Can My Cat Eat Watermelon? Comprehensive Guide to Fruits & Veggies for Cats · The Wildest

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Can My Cat Eat This?

Can My Cat Safely Enjoy Watermelon?

Yes, the summertime staple is on the list of safe foods for cats

by Jodi Helmer and Savannah Admire
31 October 2023
White kitten with tongue out next to slices of watermelon
Алена Скоринко / Adobe Stock

Almost no fruit is quite as synonymous with summer as watermelon – a delicious treat that offers hydration and a healthy snack for those hot days. But what if your cat wants a bite, too (and begs for it with big, sweet eyes)? Can cats eat watermelon or should this snack be for humans only?

Find out whether cats can eat watermelon, the risks of feeding this tasty summer fruit to your cat, and whether its nutritional benefits can help your cat live a healthier life, too.  

Can my cat eat watermelon?

Watermelon contains tons of vitamins and nutrients, including vitamin A, potassium and lycopene. It’s also very high in water content – with water making up 90 percent of the fruit’s composition – which helps boost hydration to beat the heat in summer. But can cats eat watermelon, and is watermelon safe for cats to consume? 

The short answer: yes! Watermelon isn’t toxic to cats, so don’t fret if your cat snatches a few pieces from the picnic table or you want to share a sweet slice. This fruit is perfectly safe as a small treat for your feline companion, as long as you offer it in small, bite-sized pieces and only feed the watermelon flesh to your cat. 

How much watermelon can I give my cat?

You might like to eat watermelon straight from the rind, but Dr Autumn Vetter, clinical assistant professor at the University of Georgia Pet Center, says it’s best to cut the fruit into bite-sized pieces for your cat, as big chunks of melon are a potential choking hazard. But when fed safely, for a cat, melon can be a tasty and hydrating treat.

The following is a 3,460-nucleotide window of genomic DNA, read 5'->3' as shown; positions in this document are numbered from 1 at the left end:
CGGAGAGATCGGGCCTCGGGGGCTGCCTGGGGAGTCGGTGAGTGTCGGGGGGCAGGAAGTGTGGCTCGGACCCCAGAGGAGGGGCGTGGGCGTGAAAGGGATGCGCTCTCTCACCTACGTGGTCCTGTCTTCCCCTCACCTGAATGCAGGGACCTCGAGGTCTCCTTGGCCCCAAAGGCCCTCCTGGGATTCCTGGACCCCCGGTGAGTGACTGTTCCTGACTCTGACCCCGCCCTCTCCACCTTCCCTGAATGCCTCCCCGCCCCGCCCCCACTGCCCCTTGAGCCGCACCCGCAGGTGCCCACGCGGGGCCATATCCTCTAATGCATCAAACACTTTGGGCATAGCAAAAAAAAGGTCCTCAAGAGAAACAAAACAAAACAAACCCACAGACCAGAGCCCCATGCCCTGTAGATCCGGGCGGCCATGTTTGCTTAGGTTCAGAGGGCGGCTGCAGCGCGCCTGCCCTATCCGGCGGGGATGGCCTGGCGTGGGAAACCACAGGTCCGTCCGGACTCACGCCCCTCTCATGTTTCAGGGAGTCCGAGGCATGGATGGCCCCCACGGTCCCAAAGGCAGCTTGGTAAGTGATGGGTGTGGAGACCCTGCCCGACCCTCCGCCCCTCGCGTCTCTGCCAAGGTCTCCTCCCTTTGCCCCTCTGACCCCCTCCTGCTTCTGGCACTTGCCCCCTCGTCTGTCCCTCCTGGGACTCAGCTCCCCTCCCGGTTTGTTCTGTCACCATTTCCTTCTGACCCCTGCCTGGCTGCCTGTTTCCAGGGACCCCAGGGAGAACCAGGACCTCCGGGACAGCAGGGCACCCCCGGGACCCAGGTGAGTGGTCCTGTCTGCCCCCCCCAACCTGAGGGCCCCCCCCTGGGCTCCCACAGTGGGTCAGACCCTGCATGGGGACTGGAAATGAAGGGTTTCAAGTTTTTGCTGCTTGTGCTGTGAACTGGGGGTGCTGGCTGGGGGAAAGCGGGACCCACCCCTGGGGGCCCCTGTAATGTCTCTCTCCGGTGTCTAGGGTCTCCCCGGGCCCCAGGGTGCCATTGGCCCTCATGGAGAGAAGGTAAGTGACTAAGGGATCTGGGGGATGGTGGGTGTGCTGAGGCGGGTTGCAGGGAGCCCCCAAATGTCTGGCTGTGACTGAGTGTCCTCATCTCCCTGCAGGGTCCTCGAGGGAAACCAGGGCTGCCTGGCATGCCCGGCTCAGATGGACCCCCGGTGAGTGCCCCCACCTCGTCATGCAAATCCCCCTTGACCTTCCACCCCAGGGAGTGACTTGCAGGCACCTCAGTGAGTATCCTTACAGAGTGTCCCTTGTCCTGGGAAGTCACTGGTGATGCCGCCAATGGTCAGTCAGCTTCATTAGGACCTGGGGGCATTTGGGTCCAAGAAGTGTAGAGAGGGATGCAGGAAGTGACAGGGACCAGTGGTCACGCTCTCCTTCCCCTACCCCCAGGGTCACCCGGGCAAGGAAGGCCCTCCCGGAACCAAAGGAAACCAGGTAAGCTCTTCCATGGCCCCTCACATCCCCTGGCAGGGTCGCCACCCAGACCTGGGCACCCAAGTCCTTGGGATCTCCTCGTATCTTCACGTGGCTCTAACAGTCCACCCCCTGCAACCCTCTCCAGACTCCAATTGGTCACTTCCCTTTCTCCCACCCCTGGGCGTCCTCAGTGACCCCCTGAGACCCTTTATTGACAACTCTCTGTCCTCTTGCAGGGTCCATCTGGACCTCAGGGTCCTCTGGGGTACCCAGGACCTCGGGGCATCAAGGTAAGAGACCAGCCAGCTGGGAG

As with any treat or special snack, you should follow the 10 percent rule: treats should only make up 10 percent of your cat’s diet. The other 90 percent should come from a complete and balanced cat food. And avoid giving watermelon to kittens, who need a more specific diet. 

What happens if a cat eats too much watermelon?

Even foods that are technically safe for your cat to consume could have unexpected results. When feeding your cat any new food, be on the lookout for any signs of gastrointestinal distress and try out the food in small portions. Too much watermelon could cause stomach upset, vomiting and diarrhoea. If your cat wants a bite of watermelon, offer them small amounts and watch for potential reactions. 

Is watermelon bad for cats? Generally, no, but some cats may have problems processing the carbs and sugars in watermelon, so if your cat has a poor reaction to this fruit, take it off the snack list. 

What are the potential risks of feeding watermelon to cats? 

Watermelon is low in calories and safe for cats to eat, but that doesn’t mean it should be part of their daily diet. Cats are obligate carnivores, and watermelon lacks protein, taurine, and other essential nutrients that cats need to live. So, it’s OK as a snack but should never be used as a replacement for a complete and balanced meal. 

Cats shouldn’t eat watermelon rinds, as they’re difficult to digest and could cause gastrointestinal obstruction if your cat swallows a chunk of rind. “The rind of watermelon, much like apple peels and the other outside parts of fruits and veggies, are what get exposed to pesticides during the growing process,” says Dr Vetter. “Even when we wash our fruits and veggies well, who’s to say we can get everything off?”